The Khalkha is the largest subgroup of Mongol people in Mongolia since the 15th century. The two original major Khalkha groups were ruled by the male line descendants of Dayan Khan. The Baarin, Jaruud and the Ozeed became Dayan Khans fifth son Achibolods subjects, the Thirteen Khalkhas of the Far North are the major subethnic group of the independent state of Mongolia. They number 1,610,400 of Mongolias population, the Khalkha or Halh dialect is the standard written language of Mongolia. The term Халх has always puzzled linguists and historians, in the similar manner, the sub-ethnic groups within the Khalkha Unit have been historically recorded in books and documents as Jalair Khalkha, Sartuul Khalkha, Tanghut Khalkha etc. Lastly, Mongolians have always linked the term Халх to the name of the Khalkhyn Gol, Dayan Khan created Khalkha Tumen out of Mongols residing in the territory of present-day central Mongolia and northern part of Inner Mongolia. In Mongolian historical sources such as Erdeniin Erih it clearly stated how Khalkha Tumen was created and this special ceremony is maintained by only southern khalkhas and no other southern Mongols have such rituals.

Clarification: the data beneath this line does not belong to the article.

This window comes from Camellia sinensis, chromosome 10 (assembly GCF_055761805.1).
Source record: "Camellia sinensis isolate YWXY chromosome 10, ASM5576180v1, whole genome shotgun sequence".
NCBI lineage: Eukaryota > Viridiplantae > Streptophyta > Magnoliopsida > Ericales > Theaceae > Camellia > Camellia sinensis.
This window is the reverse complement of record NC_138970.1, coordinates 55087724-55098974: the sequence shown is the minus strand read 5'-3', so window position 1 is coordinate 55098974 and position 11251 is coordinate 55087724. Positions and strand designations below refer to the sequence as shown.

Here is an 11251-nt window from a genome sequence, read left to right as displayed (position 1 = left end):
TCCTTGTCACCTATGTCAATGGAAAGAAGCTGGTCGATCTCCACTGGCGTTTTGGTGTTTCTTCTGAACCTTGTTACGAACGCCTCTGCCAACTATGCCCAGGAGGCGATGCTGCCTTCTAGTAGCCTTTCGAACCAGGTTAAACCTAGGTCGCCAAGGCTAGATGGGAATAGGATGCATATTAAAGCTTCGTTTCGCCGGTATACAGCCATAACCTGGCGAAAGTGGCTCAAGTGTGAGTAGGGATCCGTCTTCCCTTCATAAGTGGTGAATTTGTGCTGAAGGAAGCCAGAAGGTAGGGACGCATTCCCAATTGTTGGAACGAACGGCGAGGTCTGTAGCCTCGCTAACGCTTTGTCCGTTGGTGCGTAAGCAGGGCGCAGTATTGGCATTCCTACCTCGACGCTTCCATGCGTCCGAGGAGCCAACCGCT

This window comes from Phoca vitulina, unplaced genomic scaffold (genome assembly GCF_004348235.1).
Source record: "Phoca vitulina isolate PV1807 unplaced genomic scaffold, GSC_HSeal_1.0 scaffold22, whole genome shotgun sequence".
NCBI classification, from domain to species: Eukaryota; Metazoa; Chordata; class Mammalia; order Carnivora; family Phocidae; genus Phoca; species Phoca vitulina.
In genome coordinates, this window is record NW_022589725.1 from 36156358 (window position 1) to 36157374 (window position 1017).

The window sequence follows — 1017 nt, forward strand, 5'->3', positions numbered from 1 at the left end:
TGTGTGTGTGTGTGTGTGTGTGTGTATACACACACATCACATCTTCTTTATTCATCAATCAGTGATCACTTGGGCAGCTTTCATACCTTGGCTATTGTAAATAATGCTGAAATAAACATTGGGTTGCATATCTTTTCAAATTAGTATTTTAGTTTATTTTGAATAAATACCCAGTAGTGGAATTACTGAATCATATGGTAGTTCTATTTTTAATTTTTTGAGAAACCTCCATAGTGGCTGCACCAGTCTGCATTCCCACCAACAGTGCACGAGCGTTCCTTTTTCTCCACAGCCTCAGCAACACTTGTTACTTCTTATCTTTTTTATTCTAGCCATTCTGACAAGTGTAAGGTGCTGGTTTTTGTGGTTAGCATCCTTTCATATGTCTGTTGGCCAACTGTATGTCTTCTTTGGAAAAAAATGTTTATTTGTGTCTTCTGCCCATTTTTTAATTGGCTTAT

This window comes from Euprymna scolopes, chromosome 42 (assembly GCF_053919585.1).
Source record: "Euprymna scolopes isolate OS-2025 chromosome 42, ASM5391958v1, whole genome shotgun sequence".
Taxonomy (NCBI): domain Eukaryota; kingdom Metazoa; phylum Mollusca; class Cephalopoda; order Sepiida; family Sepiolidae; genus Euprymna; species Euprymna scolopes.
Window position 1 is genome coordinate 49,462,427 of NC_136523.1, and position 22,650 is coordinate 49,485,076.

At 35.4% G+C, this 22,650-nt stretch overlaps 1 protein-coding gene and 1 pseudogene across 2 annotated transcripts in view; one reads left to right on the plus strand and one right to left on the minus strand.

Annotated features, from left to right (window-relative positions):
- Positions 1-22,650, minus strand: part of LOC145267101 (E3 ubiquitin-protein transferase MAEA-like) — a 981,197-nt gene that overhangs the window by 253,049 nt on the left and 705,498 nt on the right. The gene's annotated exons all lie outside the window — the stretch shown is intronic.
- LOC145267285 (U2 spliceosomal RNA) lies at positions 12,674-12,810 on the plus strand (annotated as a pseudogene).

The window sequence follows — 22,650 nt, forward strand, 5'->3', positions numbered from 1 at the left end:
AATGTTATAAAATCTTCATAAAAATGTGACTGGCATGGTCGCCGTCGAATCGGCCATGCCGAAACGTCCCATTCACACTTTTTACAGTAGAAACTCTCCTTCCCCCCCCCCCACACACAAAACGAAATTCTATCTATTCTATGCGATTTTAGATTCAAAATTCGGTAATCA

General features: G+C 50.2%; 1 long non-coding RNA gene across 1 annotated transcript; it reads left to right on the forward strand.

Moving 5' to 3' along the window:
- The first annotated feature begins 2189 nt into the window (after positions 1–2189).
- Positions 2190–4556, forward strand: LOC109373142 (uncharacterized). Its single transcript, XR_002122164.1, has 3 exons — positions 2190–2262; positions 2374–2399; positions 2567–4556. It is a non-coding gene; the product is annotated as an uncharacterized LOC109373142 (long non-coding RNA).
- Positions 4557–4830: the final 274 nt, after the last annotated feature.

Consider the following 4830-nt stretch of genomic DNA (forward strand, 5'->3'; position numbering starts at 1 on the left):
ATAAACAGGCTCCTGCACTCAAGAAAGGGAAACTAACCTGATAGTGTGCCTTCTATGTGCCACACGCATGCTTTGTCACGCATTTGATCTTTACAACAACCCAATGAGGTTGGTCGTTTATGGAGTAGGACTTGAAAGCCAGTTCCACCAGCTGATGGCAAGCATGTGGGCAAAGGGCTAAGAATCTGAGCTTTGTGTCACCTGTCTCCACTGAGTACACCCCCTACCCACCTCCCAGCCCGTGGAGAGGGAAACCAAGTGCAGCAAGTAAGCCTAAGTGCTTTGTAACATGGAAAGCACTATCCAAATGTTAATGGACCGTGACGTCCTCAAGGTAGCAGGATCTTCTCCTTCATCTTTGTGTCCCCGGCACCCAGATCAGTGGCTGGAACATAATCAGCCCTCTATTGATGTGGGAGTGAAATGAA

Under Dayan Khan, the Khalkha were organized as one of three tümen of the Left Wing, Dayan Khan installed the fifth son Alchu Bolad and the eleventh son Geresenje on the Khalkha. The former became the founder of the Five Halh of Southern Mongolia and they were called Inner Khalkha and Outer Khalkha respectively, by the Manchus. Mongolian chronicles called Geresenje as Khong Tayiji of the Jalayir, which indicates that the part of the Khalkha were descendants of the Jalayir tribe. The Five Halh consisted of five tribes called Jarud, Onggirat and they lived around the Shira Mören valley east of the Greater Khingan. They clashed with but were conquered by the rising Manchus. The Five Khalkha except for the Jarud and the Baarin were organized into the Eight Banners, note that Khalkha Left Banner of Juu Uda League and Khalkha Right Banner of Ulaanchab League were offshoots of the Seven Khalkha. The Seven Khalkha were involved in fights against the Oyirad in the west. Geresenjes descendants formed the houses of Tüsheet Khan, Zasagt Khan and they preserved their independence until they had to seek help from the Kangxi Emperor of the Manchu Qing dynasty against the Zungar leader Galdan in 1688.